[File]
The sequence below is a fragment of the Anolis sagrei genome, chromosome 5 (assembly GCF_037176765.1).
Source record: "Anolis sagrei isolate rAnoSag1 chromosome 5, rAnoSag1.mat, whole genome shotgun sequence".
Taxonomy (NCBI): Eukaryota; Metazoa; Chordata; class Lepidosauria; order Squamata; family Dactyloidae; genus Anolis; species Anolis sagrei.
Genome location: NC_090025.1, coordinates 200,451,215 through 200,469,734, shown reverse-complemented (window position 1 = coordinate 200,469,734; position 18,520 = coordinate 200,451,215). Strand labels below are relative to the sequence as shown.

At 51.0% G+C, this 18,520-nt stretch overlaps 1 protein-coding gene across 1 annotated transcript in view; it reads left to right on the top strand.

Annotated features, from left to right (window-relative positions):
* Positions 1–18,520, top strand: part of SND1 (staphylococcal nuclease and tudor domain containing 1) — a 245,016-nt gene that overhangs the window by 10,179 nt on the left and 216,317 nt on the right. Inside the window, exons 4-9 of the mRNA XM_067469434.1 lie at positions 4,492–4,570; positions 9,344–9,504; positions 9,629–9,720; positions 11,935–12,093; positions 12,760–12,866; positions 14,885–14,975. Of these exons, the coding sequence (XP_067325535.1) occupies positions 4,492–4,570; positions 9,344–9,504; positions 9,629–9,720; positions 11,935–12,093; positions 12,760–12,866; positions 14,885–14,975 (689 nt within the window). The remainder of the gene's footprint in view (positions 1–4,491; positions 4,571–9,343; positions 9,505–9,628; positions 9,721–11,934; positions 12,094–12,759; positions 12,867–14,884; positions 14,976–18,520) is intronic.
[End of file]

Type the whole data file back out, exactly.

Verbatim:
The sequence below is a fragment of the Anolis sagrei genome, chromosome 5 (assembly GCF_037176765.1).
Source record: "Anolis sagrei isolate rAnoSag1 chromosome 5, rAnoSag1.mat, whole genome shotgun sequence".
Taxonomy (NCBI): Eukaryota; Metazoa; Chordata; class Lepidosauria; order Squamata; family Dactyloidae; genus Anolis; species Anolis sagrei.
Genome location: NC_090025.1, coordinates 200,451,215 through 200,469,734, shown reverse-complemented (window position 1 = coordinate 200,469,734; position 18,520 = coordinate 200,451,215). Strand labels below are relative to the sequence as shown.

At 51.0% G+C, this 18,520-nt stretch overlaps 1 protein-coding gene across 1 annotated transcript in view; it reads left to right on the top strand.

Annotated features, from left to right (window-relative positions):
* Positions 1–18,520, top strand: part of SND1 (staphylococcal nuclease and tudor domain containing 1) — a 245,016-nt gene that overhangs the window by 10,179 nt on the left and 216,317 nt on the right. Inside the window, exons 4-9 of the mRNA XM_067469434.1 lie at positions 4,492–4,570; positions 9,344–9,504; positions 9,629–9,720; positions 11,935–12,093; positions 12,760–12,866; positions 14,885–14,975. Of these exons, the coding sequence (XP_067325535.1) occupies positions 4,492–4,570; positions 9,344–9,504; positions 9,629–9,720; positions 11,935–12,093; positions 12,760–12,866; positions 14,885–14,975 (689 nt within the window). The remainder of the gene's footprint in view (positions 1–4,491; positions 4,571–9,343; positions 9,505–9,628; positions 9,721–11,934; positions 12,094–12,759; positions 12,867–14,884; positions 14,976–18,520) is intronic.